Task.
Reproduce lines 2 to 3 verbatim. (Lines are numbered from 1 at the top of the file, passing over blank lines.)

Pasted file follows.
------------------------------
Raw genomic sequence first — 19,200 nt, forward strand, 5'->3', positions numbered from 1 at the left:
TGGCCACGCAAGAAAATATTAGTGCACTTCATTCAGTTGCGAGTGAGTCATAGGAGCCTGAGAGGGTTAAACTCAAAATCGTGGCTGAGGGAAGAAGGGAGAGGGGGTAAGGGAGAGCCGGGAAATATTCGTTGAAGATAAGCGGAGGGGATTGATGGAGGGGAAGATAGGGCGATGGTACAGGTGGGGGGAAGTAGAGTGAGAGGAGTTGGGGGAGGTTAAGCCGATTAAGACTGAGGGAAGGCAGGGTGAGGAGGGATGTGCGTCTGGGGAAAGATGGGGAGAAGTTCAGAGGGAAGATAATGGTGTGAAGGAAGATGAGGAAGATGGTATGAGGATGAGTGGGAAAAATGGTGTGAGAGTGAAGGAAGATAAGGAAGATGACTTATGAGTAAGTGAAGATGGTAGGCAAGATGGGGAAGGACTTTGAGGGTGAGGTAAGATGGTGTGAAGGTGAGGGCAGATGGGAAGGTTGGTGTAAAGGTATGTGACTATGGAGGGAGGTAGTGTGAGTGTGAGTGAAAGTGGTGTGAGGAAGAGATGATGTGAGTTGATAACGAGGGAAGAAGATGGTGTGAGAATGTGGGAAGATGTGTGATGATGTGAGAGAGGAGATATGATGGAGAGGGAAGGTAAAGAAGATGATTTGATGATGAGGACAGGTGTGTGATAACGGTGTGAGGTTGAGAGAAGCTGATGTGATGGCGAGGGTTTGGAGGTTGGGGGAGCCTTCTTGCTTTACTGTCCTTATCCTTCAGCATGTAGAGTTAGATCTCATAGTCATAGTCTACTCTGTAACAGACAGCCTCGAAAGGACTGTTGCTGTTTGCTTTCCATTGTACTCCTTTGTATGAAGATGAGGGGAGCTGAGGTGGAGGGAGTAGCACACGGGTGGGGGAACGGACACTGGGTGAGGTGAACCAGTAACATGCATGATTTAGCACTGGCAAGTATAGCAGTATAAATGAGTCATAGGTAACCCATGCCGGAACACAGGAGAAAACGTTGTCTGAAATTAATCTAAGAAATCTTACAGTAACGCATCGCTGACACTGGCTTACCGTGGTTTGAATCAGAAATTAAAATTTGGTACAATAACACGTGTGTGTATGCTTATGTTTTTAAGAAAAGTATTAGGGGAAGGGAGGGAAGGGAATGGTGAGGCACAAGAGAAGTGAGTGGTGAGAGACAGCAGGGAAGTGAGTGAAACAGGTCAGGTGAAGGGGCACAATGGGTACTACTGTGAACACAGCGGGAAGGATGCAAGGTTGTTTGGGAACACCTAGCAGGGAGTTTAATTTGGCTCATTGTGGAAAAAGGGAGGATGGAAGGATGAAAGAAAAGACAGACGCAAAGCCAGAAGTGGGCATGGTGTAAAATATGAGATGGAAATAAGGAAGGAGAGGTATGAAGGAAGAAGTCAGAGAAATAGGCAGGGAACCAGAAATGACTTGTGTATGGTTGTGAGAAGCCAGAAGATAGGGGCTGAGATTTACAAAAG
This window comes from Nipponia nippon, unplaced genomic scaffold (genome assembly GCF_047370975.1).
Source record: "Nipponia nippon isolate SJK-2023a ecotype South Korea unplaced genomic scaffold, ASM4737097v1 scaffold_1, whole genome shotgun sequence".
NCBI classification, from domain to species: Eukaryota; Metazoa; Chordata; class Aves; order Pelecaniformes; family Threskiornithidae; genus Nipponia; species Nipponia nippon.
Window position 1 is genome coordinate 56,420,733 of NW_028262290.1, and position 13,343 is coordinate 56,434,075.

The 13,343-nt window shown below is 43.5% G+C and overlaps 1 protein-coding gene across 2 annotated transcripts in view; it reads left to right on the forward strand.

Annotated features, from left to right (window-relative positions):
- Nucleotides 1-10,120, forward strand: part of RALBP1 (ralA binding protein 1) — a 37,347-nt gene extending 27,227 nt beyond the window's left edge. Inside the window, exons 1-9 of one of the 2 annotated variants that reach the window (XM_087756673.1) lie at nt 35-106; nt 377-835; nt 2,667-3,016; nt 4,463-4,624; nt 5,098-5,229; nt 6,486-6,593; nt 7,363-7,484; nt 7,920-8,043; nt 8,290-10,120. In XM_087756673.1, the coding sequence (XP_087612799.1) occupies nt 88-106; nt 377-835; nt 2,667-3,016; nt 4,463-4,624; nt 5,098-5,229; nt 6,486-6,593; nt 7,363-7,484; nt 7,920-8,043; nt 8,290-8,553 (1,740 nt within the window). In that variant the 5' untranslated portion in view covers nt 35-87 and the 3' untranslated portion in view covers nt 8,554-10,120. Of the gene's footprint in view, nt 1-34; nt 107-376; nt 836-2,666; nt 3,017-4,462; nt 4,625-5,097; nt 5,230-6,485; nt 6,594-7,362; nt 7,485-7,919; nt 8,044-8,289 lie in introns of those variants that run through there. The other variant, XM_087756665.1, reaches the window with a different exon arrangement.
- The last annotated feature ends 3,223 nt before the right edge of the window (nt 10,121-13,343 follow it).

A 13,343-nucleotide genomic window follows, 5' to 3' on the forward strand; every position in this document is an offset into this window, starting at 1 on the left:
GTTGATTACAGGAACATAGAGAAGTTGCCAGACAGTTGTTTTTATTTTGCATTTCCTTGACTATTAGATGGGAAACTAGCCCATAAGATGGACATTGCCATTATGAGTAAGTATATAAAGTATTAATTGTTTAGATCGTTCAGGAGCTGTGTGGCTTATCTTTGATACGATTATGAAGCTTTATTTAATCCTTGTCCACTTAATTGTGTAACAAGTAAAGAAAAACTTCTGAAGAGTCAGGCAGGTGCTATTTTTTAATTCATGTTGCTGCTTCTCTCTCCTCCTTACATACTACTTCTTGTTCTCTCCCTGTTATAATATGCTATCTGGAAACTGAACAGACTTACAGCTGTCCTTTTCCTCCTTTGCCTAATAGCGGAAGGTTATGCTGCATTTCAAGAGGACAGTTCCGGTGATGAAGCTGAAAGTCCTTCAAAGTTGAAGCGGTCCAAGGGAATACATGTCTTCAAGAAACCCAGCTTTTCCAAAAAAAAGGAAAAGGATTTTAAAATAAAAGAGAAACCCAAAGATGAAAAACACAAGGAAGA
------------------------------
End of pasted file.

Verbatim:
TGGCCACGCAAGAAAATATTAGTGCACTTCATTCAGTTGCGAGTGAGTCATAGGAGCCTGAGAGGGTTAAACTCAAAATCGTGGCTGAGGGAAGAAGGGAGAGGGGGTAAGGGAGAGCCGGGAAATATTCGTTGAAGATAAGCGGAGGGGATTGATGGAGGGGAAGATAGGGCGATGGTACAGGTGGGGGGAAGTAGAGTGAGAGGAGTTGGGGGAGGTTAAGCCGATTAAGACTGAGGGAAGGCAGGGTGAGGAGGGATGTGCGTCTGGGGAAAGATGGGGAGAAGTTCAGAGGGAAGATAATGGTGTGAAGGAAGATGAGGAAGATGGTATGAGGATGAGTGGGAAAAATGGTGTGAGAGTGAAGGAAGATAAGGAAGATGACTTATGAGTAAGTGAAGATGGTAGGCAAGATGGGGAAGGACTTTGAGGGTGAGGTAAGATGGTGTGAAGGTGAGGGCAGATGGGAAGGTTGGTGTAAAGGTATGTGACTATGGAGGGAGGTAGTGTGAGTGTGAGTGAAAGTGGTGTGAGGAAGAGATGATGTGAGTTGATAACGAGGGAAGAAGATGGTGTGAGAATGTGGGAAGATGTGTGATGATGTGAGAGAGGAGATATGATGGAGAGGGAAGGTAAAGAAGATGATTTGATGATGAGGACAGGTGTGTGATAACGGTGTGAGGTTGAGAGAAGCTGATGTGATGGCGAGGGTTTGGAGGTTGGGGGAGCCTTCTTGCTTTACTGTCCTTATCCTTCAGCATGTAGAGTTAGATCTCATAGTCATAGTCTACTCTGTAACAGACAGCCTCGAAAGGACTGTTGCTGTTTGCTTTCCATTGTACTCCTTTGTATGAAGATGAGGGGAGCTGAGGTGGAGGGAGTAGCACACGGGTGGGGGAACGGACACTGGGTGAGGTGAACCAGTAACATGCATGATTTAGCACTGGCAAGTATAGCAGTATAAATGAGTCATAGGTAACCCATGCCGGAACACAGGAGAAAACGTTGTCTGAAATTAATCTAAGAAATCTTACAGTAACGCATCGCTGACACTGGCTTACCGTGGTTTGAATCAGAAATTAAAATTTGGTACAATAACACGTGTGTGTATGCTTATGTTTTTAAGAAAAGTATTAGGGGAAGGGAGGGAAGGGAATGGTGAGGCACAAGAGAAGTGAGTGGTGAGAGACAGCAGGGAAGTGAGTGAAACAGGTCAGGTGAAGGGGCACAATGGGTACTACTGTGAACACAGCGGGAAGGATGCAAGGTTGTTTGGGAACACCTAGCAGGGAGTTTAATTTGGCTCATTGTGGAAAAAGGGAGGATGGAAGGATGAAAGAAAAGACAGACGCAAAGCCAGAAGTGGGCATGGTGTAAAATATGAGATGGAAATAAGGAAGGAGAGGTATGAAGGAAGAAGTCAGAGAAATAGGCAGGGAACCAGAAATGACTTGTGTATGGTTGTGAGAAGCCAGAAGATAGGGGCTGAGATTTACAAAAG
This window comes from Nipponia nippon, unplaced genomic scaffold (genome assembly GCF_047370975.1).